Wild and Crazy in New Hollywood

I have always loved movies. They do more than just fire my imagination and feed my fantasies. Movies stir me to take action. I’ve mined them for heroes and stories to shape my identity. The Treasure of the Sierra Madre prompted me to move to Mexico; I idolized Alan Ladd so much, I filled the empty space in the middle of my name with his; and A Yank at Oxford inspired a lifelong love of Great Britain.

But I didn’t just want to watch movies. I wanted to make them. In 1970, Mitch Lifton — a friend I had gotten to know through my pals in San Francisco — had earned a reputation directing plays at the Bay Area’s famous Actors Workshop and wanted to get into the movie business. He sent me stories and scripts in London from time to time, hoping I would like one and front enough money to find someone in the industry who would underwrite it. I thought The Hired Hand, a Western he had optioned, might work.

Coco Brown, my poker buddy at Elaine’s, joined. His father had made scores of movies, including dozens of Westerns. I sent the book to Henry Fonda — cold — with an old-fashioned letter of introduction using the names of friends who were known to him, including Coco’s dad. I had never met Fonda, but he had always struck me as a class act. Besides, it was a Western — and who else, besides John Wayne, would I send it to but the man who had played a gunfighter more times than I could count? He got back to me within a week, saying that he liked it. He felt he was too old for the lead, though. He thought his son, Peter, would be just right for the part.

Young Fonda was hot at the time. Just a year earlier, he and countercultural soulmate and actor Dennis Hopper had recently released their psychedelic blockbuster, Easy Rider. Universal’s bosses never grasped the movie’s appeal — from its perpetual drug use to its groundbreaking soundtrack featuring sixties icons Jimi Hendrix, the Byrds, and the Band — but they understood the bottom line: a gross of over $40 million for a film that cost about $400,000. They rewarded each of the two stars $1 million to make whatever movie he wanted next. Peter liked The Hired Hand and was ready to ride.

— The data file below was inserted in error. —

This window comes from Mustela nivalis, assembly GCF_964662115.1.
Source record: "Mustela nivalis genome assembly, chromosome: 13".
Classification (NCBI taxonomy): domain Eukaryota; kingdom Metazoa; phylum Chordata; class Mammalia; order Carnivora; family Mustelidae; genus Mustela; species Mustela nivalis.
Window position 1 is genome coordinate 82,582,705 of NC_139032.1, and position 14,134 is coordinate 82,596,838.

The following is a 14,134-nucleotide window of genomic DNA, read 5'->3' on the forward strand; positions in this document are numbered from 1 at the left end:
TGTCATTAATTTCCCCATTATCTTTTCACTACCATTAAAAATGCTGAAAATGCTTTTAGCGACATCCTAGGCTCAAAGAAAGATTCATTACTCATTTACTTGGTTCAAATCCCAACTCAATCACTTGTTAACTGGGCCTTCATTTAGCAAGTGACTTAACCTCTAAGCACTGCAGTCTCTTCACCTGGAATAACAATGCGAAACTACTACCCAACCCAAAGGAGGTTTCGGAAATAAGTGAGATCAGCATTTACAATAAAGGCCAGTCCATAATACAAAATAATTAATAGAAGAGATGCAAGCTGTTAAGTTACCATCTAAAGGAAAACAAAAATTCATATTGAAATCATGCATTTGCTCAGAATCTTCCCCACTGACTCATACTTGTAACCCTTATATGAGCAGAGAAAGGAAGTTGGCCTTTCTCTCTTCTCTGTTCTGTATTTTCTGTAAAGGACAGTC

His producer, Bill Hayward, asked me to meet him in New York to work out an agreement. He was not quite thirty years old and loved fun almost as much as I did. We hit it off right away.

At Hayward’s suggestion, I went to Santa Monica to meet Peter. His home commanded a godlike view of the ocean across a vast beach. As I approached the house, I saw a stream of beautiful young women coming in and out. A few almost had clothes on. I spotted Peter inside, sitting in a big hot tub and smoking dope. This was hardly a surprise. The rumor was that all of the drug use seen on-screen in Easy Rider, from marijuana to LSD, was real. He invited me to jump in. I did. The girls didn’t seem to mind.

Peter told me he loved New Hollywood but hated Old Hollywood. I asked him what he disliked about it. He said something like “They all have mansions in Santa Monica and lots of naked girls running back and forth. And they’re always drinking.”

I said, “I think I get it. The difference is that the Old Hollywood drinks a lot of booze, but the New Hollywood smokes a lot of dope.”

I made it clear to Hayward and Peter that I wanted to actually help produce the movie, and immediately pitched in to scout for a location in Mexico. My friend Candice Bergen, the stunning model turned actress who was the daughter of legendary ventriloquist and comedian Edgar Bergen, had just finished shooting Soldier Blue near San Miguel de Allende, a Mexican town I knew very well. I hoped their set might still be there so we could use it and save some money.

Hayward and his girlfriend offered to take the daylong drive with me from Mexico City to San Miguel de Allende to take a look. We set out by car one morning with Humberto Reygosa, who worked for me in the area. It got cold in the high country, so I took extra sweaters, but I brought hardly any money.

Once there, we saw the set had been dismantled. I thought the location might still work. Bill didn’t agree. We went to a bar to discuss. After a while, Bill and his girlfriend said they were going out for a bit. An hour or two later, I wondered where they could be. Reygosa and I walked down to the center of town to find them. No such luck.